We’ve all seen the people who “pretend” they don’t understand where the line ends, right? Don’t be that guy! Cutting in line isn’t tolerated in Disney parks, and you may be escorted out if you are caught. If you’ve ever seen the policy enforced, you’ll notice that Disney handles security in a very discrete, calm way. Guests who are not following line procedures may be asked to step aside and are lead away quietly- no big scene. My advice for those who don’t like waiting? Get to the park early or learn how to use FastPass+!

4. Being generally “offensive”

Vulgarity and Disney don’t mix. Spoken foul language and written obscenities on clothes are not allowed in the parks. You’ll probably receive a warning if you are caught, or a suggestion to turn your shirt inside-out. That being said, I’ve seen some raunchy t-shirts in the parks before, so I’m not sure how often this is enforced. What about tattoos? They count, too. Cover up the naked lady artwork on your arm or risk being asked to either “modify” your appearance (Hey, a Mickey Mouse hoodie would look great on you!) or exit the park.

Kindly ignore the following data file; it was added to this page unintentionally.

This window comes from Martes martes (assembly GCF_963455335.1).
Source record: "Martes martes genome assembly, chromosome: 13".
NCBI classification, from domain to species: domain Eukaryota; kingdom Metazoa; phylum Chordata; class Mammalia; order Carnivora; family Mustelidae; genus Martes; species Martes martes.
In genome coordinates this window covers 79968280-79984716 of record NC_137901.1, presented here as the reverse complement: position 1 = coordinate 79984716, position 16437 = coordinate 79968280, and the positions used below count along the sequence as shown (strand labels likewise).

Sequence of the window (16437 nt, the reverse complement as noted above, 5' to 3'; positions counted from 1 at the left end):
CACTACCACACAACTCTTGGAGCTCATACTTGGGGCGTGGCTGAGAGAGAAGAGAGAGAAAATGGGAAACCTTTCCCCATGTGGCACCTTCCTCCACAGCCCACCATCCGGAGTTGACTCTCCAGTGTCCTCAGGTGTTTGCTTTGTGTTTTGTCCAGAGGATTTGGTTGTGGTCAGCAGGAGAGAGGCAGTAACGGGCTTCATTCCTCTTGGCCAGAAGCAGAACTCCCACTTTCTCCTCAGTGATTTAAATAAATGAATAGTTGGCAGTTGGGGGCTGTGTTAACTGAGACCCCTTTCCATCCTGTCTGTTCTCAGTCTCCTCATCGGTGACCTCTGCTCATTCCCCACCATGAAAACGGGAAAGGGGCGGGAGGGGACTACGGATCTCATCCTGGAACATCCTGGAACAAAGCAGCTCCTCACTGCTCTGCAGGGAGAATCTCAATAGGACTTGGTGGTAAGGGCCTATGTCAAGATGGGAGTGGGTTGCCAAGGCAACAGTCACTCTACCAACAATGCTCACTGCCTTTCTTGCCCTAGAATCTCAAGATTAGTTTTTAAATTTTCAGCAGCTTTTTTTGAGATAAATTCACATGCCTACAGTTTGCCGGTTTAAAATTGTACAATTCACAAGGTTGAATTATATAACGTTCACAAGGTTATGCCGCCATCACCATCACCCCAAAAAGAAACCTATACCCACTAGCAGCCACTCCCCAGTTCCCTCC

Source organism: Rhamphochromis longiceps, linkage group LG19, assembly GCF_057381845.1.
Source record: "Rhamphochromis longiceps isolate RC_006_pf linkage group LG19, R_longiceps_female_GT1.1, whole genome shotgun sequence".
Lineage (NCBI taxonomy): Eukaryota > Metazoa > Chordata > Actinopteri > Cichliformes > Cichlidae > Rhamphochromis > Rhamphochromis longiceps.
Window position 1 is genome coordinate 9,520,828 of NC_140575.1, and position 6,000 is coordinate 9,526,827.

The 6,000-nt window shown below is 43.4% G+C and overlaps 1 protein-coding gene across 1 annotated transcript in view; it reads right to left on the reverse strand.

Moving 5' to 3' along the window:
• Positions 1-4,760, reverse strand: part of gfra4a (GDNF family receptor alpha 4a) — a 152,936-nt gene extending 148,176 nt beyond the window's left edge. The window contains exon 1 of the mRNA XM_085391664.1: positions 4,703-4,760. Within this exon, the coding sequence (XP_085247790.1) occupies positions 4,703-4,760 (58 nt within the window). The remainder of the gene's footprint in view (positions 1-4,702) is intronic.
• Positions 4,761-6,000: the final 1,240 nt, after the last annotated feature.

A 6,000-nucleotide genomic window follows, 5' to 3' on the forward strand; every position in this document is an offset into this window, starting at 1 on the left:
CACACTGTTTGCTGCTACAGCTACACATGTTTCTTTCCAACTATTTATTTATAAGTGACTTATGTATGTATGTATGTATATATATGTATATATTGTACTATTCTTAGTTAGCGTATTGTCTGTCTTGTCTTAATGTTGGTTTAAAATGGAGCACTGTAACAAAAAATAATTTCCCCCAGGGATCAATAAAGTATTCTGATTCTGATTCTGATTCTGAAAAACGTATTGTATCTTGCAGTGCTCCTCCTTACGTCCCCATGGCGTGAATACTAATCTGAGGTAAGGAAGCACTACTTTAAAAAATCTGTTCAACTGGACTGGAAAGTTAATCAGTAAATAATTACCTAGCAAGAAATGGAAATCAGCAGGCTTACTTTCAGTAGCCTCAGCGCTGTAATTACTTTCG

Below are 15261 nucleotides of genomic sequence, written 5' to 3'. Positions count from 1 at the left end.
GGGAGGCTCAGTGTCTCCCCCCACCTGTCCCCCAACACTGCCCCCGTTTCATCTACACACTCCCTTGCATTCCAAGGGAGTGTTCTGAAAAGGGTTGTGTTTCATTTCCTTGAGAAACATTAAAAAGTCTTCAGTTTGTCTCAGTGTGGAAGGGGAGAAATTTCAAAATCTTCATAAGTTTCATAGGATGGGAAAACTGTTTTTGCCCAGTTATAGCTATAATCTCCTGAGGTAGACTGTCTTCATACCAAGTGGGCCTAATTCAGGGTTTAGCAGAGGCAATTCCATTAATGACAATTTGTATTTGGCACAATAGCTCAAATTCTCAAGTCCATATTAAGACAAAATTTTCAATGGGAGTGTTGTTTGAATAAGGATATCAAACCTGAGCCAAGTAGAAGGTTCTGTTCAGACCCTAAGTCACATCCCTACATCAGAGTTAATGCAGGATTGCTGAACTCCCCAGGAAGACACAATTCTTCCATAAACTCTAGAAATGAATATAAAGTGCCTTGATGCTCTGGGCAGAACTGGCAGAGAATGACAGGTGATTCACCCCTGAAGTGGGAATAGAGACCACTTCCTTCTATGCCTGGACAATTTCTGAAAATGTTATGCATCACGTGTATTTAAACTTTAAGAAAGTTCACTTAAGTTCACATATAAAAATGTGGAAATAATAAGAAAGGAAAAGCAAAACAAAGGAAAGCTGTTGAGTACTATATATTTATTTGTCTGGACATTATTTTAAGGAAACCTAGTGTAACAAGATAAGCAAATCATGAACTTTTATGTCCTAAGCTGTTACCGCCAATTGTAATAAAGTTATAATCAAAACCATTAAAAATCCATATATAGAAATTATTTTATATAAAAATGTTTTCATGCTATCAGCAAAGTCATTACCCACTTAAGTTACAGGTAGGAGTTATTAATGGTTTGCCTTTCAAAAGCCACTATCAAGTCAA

5. Showing too much skin

Indecent exposure is a no-no, too. Want to turn Splash Mountain into “Flash” Mountain by lifting your shirt for the camera at the right moment? Think again! Can you wear a bathing suit top on water rides? Sure, if you pair it with shorts and shoes, and use good judgment. Just make sure it actually covers your assets- the dress code says no to teeny tiny string bikini tops or G-string bottoms. Can you run around the park wearing only your bathing suit and no shoes? No. Use common sense.

What else about clothes? Transparent materials do not make for good clothing. Disney (and, *ahem*, the rest of us) also doesn’t want to see your bottom hanging out below your cutoffs, or other parts of you through unfortunately placed tears in your shirts and shorts.

6. Sneaking into unauthorized areas